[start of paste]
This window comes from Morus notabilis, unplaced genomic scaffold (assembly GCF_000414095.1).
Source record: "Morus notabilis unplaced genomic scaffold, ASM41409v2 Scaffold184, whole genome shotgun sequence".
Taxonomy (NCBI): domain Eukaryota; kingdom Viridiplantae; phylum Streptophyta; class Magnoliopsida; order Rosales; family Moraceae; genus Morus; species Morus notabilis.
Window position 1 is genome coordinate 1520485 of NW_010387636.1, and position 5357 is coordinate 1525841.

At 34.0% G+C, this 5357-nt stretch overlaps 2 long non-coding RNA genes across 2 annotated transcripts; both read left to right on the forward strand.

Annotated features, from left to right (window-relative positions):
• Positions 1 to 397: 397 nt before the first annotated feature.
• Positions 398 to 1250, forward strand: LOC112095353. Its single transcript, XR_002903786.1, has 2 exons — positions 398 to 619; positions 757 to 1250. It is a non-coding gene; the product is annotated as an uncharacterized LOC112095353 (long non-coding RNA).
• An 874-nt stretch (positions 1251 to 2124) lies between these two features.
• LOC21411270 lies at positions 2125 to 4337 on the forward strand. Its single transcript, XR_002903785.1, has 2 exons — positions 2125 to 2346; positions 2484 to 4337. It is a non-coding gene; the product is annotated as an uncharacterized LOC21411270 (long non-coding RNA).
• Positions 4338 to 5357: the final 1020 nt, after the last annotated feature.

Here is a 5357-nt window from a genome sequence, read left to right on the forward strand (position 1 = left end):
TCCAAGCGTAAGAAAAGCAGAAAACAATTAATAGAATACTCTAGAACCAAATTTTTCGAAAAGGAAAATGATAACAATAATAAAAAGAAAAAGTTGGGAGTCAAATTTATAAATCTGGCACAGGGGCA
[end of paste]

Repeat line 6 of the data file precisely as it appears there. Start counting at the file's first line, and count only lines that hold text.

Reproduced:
Annotated features, from left to right (window-relative positions):